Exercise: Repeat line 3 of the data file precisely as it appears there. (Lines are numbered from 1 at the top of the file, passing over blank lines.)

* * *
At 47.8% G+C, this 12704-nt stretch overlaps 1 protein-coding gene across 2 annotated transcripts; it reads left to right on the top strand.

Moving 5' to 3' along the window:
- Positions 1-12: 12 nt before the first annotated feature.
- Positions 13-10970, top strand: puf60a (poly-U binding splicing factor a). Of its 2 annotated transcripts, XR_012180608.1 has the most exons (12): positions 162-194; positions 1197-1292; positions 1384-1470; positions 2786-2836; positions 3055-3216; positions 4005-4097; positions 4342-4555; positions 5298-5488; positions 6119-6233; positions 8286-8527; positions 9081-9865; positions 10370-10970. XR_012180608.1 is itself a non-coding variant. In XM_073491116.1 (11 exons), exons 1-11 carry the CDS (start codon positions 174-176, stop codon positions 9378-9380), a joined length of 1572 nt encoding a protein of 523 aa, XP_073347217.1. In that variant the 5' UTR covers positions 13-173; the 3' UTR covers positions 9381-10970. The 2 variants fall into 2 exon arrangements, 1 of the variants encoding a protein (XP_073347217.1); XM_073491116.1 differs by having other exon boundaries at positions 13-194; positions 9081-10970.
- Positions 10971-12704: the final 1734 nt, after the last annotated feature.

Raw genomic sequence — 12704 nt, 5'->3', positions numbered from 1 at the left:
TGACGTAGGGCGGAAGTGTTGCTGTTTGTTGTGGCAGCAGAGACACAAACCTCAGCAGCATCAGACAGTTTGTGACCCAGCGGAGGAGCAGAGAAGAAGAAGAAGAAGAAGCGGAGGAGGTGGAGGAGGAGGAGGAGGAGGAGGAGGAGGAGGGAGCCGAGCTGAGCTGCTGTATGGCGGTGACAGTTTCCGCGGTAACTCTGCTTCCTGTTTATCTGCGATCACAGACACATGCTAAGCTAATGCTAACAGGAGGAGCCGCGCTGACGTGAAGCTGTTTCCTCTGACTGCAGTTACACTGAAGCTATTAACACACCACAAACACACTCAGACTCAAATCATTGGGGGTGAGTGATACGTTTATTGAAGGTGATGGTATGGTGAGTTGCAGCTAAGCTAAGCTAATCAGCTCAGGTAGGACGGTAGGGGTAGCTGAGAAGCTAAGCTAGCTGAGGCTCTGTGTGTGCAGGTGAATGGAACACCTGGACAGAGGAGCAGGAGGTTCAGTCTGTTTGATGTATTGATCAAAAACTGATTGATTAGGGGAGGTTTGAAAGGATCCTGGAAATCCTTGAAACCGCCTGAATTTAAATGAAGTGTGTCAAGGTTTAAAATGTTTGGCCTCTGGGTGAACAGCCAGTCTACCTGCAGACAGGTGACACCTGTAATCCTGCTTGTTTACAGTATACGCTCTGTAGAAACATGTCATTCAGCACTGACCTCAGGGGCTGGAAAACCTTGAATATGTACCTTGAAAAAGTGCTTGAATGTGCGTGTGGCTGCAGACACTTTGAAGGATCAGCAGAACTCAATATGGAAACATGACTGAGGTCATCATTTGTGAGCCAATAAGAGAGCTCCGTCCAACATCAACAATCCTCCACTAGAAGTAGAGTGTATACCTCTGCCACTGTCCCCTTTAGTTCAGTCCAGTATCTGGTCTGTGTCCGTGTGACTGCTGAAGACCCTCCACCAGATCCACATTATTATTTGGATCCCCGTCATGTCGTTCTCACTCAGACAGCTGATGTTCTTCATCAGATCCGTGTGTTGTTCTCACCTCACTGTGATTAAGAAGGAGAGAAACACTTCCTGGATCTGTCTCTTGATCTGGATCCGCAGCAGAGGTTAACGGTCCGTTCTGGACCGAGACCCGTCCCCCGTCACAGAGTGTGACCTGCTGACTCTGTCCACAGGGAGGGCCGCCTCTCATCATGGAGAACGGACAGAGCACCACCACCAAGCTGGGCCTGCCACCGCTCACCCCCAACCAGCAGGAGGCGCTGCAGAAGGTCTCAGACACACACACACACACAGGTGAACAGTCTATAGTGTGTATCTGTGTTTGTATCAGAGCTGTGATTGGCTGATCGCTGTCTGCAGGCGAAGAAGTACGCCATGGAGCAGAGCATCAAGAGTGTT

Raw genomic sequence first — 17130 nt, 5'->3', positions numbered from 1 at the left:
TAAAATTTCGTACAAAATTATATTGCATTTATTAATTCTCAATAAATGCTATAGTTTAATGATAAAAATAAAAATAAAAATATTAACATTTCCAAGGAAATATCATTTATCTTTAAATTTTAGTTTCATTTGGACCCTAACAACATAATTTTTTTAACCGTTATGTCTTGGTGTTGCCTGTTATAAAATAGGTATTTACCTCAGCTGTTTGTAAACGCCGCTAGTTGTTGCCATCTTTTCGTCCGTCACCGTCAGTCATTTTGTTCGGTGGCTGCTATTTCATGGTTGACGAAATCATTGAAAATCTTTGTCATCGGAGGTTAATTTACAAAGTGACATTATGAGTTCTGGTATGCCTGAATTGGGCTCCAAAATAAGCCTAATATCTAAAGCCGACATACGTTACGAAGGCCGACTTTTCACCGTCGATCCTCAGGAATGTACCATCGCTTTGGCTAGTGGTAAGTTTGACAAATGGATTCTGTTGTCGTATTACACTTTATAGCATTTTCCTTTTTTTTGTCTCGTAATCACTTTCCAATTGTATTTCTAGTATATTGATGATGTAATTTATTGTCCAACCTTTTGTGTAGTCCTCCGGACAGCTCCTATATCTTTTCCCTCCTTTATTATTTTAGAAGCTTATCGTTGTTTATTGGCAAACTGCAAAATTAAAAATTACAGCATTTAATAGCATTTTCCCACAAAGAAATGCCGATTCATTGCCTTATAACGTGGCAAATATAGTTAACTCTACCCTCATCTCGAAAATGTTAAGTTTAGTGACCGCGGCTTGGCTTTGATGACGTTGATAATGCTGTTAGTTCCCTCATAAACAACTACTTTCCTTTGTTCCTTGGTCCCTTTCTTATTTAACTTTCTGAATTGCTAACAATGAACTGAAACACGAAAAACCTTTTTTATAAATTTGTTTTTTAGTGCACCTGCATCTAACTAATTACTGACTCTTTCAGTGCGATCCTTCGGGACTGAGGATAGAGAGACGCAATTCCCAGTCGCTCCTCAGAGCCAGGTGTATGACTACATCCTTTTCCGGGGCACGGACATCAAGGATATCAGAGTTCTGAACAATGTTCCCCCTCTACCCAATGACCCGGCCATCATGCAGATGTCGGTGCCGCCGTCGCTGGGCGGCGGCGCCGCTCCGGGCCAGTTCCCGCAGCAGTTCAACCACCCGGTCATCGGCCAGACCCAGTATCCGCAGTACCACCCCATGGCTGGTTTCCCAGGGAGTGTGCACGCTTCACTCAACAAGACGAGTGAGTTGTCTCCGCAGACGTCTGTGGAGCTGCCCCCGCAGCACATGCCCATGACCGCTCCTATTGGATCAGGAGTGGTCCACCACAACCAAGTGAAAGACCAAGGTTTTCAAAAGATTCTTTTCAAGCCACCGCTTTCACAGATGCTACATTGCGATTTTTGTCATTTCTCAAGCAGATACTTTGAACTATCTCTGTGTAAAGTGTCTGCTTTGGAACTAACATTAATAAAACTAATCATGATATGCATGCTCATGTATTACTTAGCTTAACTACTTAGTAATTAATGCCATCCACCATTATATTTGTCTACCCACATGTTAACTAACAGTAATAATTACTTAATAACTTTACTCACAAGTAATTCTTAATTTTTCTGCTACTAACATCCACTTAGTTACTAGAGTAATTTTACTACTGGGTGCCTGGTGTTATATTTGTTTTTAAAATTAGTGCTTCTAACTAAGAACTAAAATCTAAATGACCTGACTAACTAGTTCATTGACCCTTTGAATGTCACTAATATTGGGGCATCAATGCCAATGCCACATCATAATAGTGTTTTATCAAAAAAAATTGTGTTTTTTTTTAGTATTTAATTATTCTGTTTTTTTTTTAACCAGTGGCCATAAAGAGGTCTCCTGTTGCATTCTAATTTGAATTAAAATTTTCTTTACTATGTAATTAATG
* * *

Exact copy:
- Positions 1-12: 12 nt before the first annotated feature.